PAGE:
Tea Leaf Green, Great American Music Hall, San Francisco- 5/3
Fog City – Friday night, May 3rd, the night beckoned fresh live music. A
piece of seaweed caught in a rising tide moved with increased motion as
waves crashed upon ocean rocks. At the same time San Francisco's jam
denizen's groove amplified in tandem with each band's rhythm; finally raging
with Tea Leaf Green.
In their sold out headlining performance at the Great American
Music Hall Tea Leaf Green carved their own niche and sculpted their own
sound. But first, Ten Mile Tide and Shady Lady opened.
Shady Lady, an average bar band, played familiar rhythms and non-remarkable
riffs. Moments of creativity where shown by their flutist/saxophone player. Most in the early audience showed polite attention as the band
methodically played their set. Unfortunately, by the end of their allotted
time, the lead female singer's pleasant voice became secondary to her
red, sequined tube top which kept its own beat.
After a decent beer break, Ten Mile Tide quickly adapted the stage to their
needs and began to party with the growing crowd. Guitarists, Jason and
Justin Munning are identical twins who, when watching them play lead and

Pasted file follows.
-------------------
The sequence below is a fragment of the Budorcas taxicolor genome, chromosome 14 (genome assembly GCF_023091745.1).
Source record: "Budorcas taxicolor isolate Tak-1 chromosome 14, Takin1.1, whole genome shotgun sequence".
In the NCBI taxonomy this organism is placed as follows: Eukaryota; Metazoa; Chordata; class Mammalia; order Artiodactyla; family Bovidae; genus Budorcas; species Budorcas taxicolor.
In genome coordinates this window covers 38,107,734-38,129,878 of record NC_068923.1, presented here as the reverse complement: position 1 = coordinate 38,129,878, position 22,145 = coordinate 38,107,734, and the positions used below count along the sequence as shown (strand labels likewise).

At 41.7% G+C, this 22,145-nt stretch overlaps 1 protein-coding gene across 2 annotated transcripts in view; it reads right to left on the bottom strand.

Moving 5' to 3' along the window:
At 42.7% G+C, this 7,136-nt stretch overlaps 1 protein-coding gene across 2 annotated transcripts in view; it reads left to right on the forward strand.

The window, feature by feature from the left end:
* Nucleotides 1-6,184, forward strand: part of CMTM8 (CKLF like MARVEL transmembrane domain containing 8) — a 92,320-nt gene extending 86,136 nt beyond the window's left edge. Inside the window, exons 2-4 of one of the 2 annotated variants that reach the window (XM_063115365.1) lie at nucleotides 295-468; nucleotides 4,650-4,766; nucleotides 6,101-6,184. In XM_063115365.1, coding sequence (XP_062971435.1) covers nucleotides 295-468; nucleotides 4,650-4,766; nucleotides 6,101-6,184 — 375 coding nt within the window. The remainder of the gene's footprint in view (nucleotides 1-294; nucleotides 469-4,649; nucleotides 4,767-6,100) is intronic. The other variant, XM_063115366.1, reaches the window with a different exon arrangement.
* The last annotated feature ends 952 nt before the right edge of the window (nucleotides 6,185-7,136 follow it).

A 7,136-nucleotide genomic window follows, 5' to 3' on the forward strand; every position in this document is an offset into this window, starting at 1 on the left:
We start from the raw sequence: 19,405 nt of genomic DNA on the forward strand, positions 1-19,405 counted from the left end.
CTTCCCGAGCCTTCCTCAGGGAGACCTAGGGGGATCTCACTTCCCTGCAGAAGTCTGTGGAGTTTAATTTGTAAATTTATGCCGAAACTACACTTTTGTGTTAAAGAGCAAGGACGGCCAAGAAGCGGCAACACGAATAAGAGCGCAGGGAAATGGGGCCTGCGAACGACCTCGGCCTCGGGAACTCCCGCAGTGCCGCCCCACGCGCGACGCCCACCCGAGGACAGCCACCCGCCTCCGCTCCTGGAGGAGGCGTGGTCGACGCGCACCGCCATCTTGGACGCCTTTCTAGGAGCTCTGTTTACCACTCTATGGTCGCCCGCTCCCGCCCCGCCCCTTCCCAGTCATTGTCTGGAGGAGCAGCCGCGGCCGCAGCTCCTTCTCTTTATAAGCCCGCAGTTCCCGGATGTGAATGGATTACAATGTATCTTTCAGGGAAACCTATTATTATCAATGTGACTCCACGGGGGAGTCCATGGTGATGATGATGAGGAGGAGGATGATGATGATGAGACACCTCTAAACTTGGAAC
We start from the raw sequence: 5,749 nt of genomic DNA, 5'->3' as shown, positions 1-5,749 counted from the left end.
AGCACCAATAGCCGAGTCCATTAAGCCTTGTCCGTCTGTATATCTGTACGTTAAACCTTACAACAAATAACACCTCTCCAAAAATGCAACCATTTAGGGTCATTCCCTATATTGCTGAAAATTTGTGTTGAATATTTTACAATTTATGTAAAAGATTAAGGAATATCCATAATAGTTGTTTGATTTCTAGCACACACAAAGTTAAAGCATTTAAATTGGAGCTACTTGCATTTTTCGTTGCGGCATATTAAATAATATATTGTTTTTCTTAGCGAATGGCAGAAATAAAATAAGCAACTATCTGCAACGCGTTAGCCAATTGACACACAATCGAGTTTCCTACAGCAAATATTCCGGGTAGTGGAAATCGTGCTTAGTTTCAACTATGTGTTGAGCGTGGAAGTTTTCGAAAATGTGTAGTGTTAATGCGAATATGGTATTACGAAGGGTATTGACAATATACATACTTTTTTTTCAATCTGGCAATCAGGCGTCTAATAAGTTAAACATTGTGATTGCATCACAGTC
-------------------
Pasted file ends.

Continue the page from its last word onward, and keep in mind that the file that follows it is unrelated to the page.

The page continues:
rhythm together, definitely seem to be able to read each other's minds.
Their childhood friends, Bryan Jayne on bass and Shane Wittstruck on vocals
increase the depth to which this band communicates with each other on stage. Steve Kessler, a classically trained violinist and Justin's roommate from
college, puts fiddling flavor to the band's original music. Marc Mazzoni,
born playing the piano and Jason's roommate from college, adds his special
blend of keyboard work to the band's very grooving Irish tinged
bluegrass-southern rock jam mix. Brooks Dubose is the newest band member
and his drums are a smooth fit for Ten Mile Tide's kinetic music. Ten Mile
Tide played their original music hard (fused textures of American beat rock,
Irish funk and Charlie Daniels' blues) while the audience danced. They
closed their very upbeat set with a leprechaun dancing the jig and tossing
lucky gold coins into the crowd.
It was talent, not luck, that predominated when Tea Leaf Green took complete command of the
stage and venue. Launching with "Freedom" the band was immediately in their all original
sunshine-jamrock-soul groove. The audience thrust themselves into the
riptide of Joshua Clark's confident guitar riffs and Trevor Garrod's
ecstatic keys. Benjamin Chamber's bass playing charisma and thick back beat
encouraged everyone to go deeper into the groove. "Sex in the 70's" surfed
into "Papa's In The Backroom" segueing to "Can You Guess It". All anyone
could do was try to either hold a beat with Scott Rager's ambitious drums or
stand in wonderment while the band's music crashed waves of cool
Cali-grooving music all around us. They picked the set back up with, "The
Hands of Invisible Organic Forces," "Gasaholic," "Jubilee," "Mosquito,"
"Ride Together," "Planet Of Green," "Country Seduction," "Warmup," and
"Beehive". The crowd roared and the band raged. Screaming for more, the
band satiated the crowd with an encore of "Hot Dog" and "Baseball Jam".
Indigenous to the Bay Area, their music is reflective of the land. They are
progressive frontier musicians spirited with penetrating harmonic insight
and brilliant talent. This band rocks.